Some folks don't want to live in or have to commute into the extreme congestion of an urban core every day. I have no issue working such a locale but I have zero interest in living in that congestion. Hence, if located downtown, I will be a commuter. Or I will find a location in a less congested area. I am far more concerned about quality of life where I live and commute time than I am "greenhouse gas emissions." In fact, I am not in the least bit concerned about the supposedly bad GHG emissions. But I am concerned with not being in congestion every waking minute of my life and being able to get home with less than an hour and a half to two hour commute. Finally, I don't think Apple can achieve its campus vision in a dense congested area. That alone renders all the considerations of alternate locations moot.

  • Matthew Lesh[ April 9th, 2014 @ 10:21am ]

    Good work, Paul!

  • Jack Daley[ April 9th, 2014 @ 2:11pm ]

    I don't totally agree with Apple not considering a better location and the need for public transit access. However,the Cupertino, CA Hqs site is located where Apple belongs- in the crux of Silicon Valley's corporate pulse. Though it's scarce available land, which forced Apple to acquire a HP plant site for many millions and tear it down. While bus transportation, and nearby freeways need to be better, Apple is leaving it totally up to the local taxpayer to furnish the current non-existant planning and funding ! It would stand to reason that with over 150 Billion in "spare fund" resources available, Apple should be able to contribute a few billion to improving the impact it will have on the area. Perhaps existing light rail from the new headquarters to a Caltrans/BART connection in Santa Clara; or even to Caltrain/BART downtown San Jose. Regardless, Apple needs to step up and become a force in the Silicon Valley community. They are missing their chance.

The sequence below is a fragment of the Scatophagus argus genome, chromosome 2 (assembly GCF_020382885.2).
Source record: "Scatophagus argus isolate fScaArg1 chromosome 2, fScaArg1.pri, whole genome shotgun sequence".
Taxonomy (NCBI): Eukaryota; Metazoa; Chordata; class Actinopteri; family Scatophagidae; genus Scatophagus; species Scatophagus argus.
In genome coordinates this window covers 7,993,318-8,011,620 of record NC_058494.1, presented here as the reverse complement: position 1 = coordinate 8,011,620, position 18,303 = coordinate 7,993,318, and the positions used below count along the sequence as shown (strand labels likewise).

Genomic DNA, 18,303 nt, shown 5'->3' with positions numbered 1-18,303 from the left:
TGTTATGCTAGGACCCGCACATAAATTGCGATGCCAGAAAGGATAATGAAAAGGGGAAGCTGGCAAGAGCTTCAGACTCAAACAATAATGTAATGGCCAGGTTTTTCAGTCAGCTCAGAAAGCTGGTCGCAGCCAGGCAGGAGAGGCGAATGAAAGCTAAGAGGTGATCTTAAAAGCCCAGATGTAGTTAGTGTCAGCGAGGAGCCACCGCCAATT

• Nicholas[ April 9th, 2014 @ 3:14pm ]

    Why don't these campuses have to pay for feeder buses that connect to rail? Also, Apple only has a few electric car plugs, where there should be far more spread across a solar parking lot. The cars could then be shared during the day. A bike commuting contest would make good sense too.

  • T_K_Nagano[ April 10th, 2014 @ 10:54am ]

    Workers at the new Apple Campus will have all the amenities, food, fully equipt exercise rooms, showers and will be expected to sleep at their desks due to long hours and short deadlines. - TK

  • Abby[ April 10th, 2014 @ 11:14am ]

    Apple execs can go drive up 101 to Novato and gaze upon their future: the 1960's empty Birkenstock facility where transportation costs were deemed too high. When the world moves on from Apple, Cupertino will have a dried up shell of a building to try to fill: If I were Apple I'd want to leave a lively, lasting presence behind instead of a grave marker.

  • Brian Finley[ April 10th, 2014 @ 11:51am ]

    While I understand the present concern about being away from convenient public transportation and also not enough affordable housing for some, I think we need to remember the building while probably be around for a long time and things will change. Automated vehicles will dramatically increase capacity and vehicles that create far less pollution and use less energy are close at hand. What if in 10-15 years the foolish ones are those that advocated for old technology like light rail. I think Steve Jobs and others see these possibilities as well as more workers telecommuting. Thank you.


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Author Bio

Heather Redfern

Public Information Manager, SEPTA

Marcia Ferranto

President/CEO, WTS International

Marcia Ferranto is President/CEO of WTS International.

Scott Belcher

President and CEO, Intelligent Transportation Society of America (ITS America)

Joe Zavisca

Joe Zavisca is an independent consultant specializing in paratransit service.

Paul Mackie

Communications Director, Mobility Lab

Paul Mackie is communications director at Mobility Lab, a leading U.S. voice of “transportation demand management.”

Rob Taylo

Founder/CEO SinglePoint Communications

Rob Taylo is founder/CEO of SinglePoint Communications, an exclusive U.S. distributor of WiFi in Motion.

Joel Volinski

Director, National Center for Transit Research at CUTR/USF

Zack Shubkagel

Partner/Creative Director of Willoughby Design

Zack Shubkagel is partner and creative director for the San Francisco office of Willoughby Design, a strategic branding and design firm.